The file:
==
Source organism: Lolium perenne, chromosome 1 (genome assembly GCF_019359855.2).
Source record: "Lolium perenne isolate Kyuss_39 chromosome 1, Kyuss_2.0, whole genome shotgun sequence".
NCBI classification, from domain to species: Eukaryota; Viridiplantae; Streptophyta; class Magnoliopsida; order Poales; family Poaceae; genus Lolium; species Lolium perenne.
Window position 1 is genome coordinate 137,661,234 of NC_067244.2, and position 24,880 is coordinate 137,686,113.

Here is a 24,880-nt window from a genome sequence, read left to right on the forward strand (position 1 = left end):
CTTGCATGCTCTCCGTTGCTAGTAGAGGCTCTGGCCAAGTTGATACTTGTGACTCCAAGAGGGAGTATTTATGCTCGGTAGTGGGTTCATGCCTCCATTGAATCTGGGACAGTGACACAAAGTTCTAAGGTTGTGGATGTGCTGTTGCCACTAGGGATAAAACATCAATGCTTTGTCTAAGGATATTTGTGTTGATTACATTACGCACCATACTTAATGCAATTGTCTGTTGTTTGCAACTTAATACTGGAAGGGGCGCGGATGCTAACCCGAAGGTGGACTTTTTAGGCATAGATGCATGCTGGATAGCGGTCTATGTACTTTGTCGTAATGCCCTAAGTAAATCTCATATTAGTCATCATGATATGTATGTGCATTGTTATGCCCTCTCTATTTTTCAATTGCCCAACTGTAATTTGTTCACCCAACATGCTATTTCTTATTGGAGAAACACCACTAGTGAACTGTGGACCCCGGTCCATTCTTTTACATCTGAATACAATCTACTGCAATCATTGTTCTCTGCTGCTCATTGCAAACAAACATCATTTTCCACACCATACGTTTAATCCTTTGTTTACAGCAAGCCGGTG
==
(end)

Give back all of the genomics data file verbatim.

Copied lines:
Source organism: Lolium perenne, chromosome 1 (genome assembly GCF_019359855.2).
Source record: "Lolium perenne isolate Kyuss_39 chromosome 1, Kyuss_2.0, whole genome shotgun sequence".
NCBI classification, from domain to species: Eukaryota; Viridiplantae; Streptophyta; class Magnoliopsida; order Poales; family Poaceae; genus Lolium; species Lolium perenne.
Window position 1 is genome coordinate 137,661,234 of NC_067244.2, and position 24,880 is coordinate 137,686,113.

Here is a 24,880-nt window from a genome sequence, read left to right on the forward strand (position 1 = left end):
CTTGCATGCTCTCCGTTGCTAGTAGAGGCTCTGGCCAAGTTGATACTTGTGACTCCAAGAGGGAGTATTTATGCTCGGTAGTGGGTTCATGCCTCCATTGAATCTGGGACAGTGACACAAAGTTCTAAGGTTGTGGATGTGCTGTTGCCACTAGGGATAAAACATCAATGCTTTGTCTAAGGATATTTGTGTTGATTACATTACGCACCATACTTAATGCAATTGTCTGTTGTTTGCAACTTAATACTGGAAGGGGCGCGGATGCTAACCCGAAGGTGGACTTTTTAGGCATAGATGCATGCTGGATAGCGGTCTATGTACTTTGTCGTAATGCCCTAAGTAAATCTCATATTAGTCATCATGATATGTATGTGCATTGTTATGCCCTCTCTATTTTTCAATTGCCCAACTGTAATTTGTTCACCCAACATGCTATTTCTTATTGGAGAAACACCACTAGTGAACTGTGGACCCCGGTCCATTCTTTTACATCTGAATACAATCTACTGCAATCATTGTTCTCTGCTGCTCATTGCAAACAAACATCATTTTCCACACCATACGTTTAATCCTTTGTTTACAGCAAGCCGGTG